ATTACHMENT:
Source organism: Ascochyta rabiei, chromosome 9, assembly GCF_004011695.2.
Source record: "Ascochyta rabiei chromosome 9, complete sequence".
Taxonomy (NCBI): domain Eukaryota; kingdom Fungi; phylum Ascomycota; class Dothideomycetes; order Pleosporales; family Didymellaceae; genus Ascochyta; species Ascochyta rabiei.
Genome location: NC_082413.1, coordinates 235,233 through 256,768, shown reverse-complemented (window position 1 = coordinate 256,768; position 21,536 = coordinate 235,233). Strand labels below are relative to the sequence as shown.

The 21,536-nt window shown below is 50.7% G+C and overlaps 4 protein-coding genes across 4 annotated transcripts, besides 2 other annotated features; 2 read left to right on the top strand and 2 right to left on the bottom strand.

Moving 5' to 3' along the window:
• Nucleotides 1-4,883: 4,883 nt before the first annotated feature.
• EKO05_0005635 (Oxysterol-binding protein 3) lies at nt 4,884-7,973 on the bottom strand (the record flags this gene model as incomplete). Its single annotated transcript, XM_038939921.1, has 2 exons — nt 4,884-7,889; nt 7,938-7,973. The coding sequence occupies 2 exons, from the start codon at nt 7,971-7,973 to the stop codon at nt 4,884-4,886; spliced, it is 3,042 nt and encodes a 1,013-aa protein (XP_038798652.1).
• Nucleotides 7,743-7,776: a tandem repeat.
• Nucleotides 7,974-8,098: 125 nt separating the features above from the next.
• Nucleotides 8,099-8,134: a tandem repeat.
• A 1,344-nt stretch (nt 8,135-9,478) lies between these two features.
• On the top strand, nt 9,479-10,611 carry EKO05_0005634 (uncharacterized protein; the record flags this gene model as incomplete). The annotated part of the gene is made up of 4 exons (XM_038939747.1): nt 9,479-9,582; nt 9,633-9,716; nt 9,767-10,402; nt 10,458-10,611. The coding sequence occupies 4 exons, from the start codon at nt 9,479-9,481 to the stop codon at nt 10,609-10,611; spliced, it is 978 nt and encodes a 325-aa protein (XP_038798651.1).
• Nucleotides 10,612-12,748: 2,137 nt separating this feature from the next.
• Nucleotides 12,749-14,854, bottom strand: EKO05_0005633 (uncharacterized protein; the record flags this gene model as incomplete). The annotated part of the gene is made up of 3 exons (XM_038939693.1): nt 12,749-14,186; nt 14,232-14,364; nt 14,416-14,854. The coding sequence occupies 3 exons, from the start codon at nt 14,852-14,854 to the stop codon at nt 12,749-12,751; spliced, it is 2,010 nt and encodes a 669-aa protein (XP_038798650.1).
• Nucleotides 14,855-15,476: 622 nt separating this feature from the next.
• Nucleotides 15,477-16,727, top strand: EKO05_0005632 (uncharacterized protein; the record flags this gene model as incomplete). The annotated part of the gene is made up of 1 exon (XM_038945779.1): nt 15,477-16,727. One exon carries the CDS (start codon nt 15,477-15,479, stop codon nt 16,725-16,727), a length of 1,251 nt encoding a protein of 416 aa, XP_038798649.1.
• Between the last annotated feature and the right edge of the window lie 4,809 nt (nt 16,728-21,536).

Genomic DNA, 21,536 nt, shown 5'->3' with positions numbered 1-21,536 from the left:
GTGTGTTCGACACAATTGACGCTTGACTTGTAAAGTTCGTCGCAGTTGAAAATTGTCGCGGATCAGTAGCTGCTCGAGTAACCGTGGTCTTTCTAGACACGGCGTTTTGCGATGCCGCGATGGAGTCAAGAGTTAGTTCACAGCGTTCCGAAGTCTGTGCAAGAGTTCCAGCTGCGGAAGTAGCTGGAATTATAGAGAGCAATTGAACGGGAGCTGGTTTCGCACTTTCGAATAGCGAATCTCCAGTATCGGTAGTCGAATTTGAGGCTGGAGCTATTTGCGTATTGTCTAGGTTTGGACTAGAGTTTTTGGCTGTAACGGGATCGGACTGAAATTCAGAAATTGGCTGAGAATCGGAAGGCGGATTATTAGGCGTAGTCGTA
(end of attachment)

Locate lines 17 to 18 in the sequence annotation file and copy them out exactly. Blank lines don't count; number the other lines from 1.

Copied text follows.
• Nucleotides 15,477-16,727, top strand: EKO05_0005632 (uncharacterized protein; the record flags this gene model as incomplete). The annotated part of the gene is made up of 1 exon (XM_038945779.1): nt 15,477-16,727. One exon carries the CDS (start codon nt 15,477-15,479, stop codon nt 16,725-16,727), a length of 1,251 nt encoding a protein of 416 aa, XP_038798649.1.
• Between the last annotated feature and the right edge of the window lie 4,809 nt (nt 16,728-21,536).